U.S. Economy

     (CN) – U.S. shoppers increased their spending in May, the second straight increase, the Commerce Department reported Tuesday.
     The announcement suggests shoppers are relatively unconcerned by recent reports that hiring has grown sluggish.
     The department said Tuesday retail sales rose a seasonally adjusted 0.5 percent last month, the second straight increase after a 1.3 percent gain in April.
     Online and non-store purchases climbed 1.3 percent in May. Sporting goods stores, restaurants, clothiers and auto dealers also enjoyed higher sales. Rising gasoline costs fueled a 2.1 percent jump in spending at gas stations, largely reflecting the fact the government doesn’t adjust its retail sales report for inflation or changes in prices.
     Sales declines hit building material stores, furnishers and department stores last month, but total retail sales have risen 2.5 percent from a year ago.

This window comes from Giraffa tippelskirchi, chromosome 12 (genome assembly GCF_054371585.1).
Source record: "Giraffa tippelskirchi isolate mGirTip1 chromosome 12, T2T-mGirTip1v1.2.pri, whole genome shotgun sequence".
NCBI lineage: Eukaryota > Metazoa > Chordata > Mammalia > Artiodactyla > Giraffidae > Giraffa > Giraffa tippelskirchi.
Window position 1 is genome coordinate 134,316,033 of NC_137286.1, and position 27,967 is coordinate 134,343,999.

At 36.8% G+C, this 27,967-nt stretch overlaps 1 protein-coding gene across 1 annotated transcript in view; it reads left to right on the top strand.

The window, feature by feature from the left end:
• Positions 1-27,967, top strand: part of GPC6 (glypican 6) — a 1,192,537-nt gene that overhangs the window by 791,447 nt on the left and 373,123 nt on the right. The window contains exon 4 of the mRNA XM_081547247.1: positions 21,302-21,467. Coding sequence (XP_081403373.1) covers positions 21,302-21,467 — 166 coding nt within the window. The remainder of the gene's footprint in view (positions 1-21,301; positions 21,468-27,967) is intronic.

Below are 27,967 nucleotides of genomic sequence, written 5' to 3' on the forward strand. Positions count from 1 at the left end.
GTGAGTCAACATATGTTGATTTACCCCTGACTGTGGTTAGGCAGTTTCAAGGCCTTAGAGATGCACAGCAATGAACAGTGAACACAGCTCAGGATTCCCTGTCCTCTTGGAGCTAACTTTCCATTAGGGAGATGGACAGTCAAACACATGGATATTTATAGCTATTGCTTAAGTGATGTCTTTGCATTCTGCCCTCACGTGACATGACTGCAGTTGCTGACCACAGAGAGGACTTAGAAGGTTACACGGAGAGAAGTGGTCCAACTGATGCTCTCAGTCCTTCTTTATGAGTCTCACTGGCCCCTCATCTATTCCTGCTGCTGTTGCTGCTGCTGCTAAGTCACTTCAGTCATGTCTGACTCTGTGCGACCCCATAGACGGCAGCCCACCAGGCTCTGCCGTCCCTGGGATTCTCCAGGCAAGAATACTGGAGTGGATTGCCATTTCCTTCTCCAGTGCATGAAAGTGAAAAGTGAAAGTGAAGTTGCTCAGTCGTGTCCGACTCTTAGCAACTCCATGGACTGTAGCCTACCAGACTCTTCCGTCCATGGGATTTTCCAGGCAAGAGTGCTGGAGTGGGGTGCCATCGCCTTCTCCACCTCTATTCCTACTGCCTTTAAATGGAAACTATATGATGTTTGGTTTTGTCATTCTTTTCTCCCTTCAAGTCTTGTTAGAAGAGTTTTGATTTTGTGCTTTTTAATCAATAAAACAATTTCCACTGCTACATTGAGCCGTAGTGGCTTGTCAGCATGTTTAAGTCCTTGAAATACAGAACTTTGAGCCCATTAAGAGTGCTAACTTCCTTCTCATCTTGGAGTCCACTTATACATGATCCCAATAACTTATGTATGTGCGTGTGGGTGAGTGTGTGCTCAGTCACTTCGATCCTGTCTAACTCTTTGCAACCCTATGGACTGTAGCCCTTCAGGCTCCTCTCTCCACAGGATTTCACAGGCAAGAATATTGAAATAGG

In other economic news, the Bureau of Labor Statistics reported Tuesday that employers paid an average of $33.94 per hour for employee compensation for civilian workers in March 2016. $23.25 (68.5 percent) of total compensation was paid for employees’ wages and salaries while $10.70 (31.5 percent) went toward benefits. Over the year, costs for wages and salaries increased $0.37 and costs for benefits rose $0.09.

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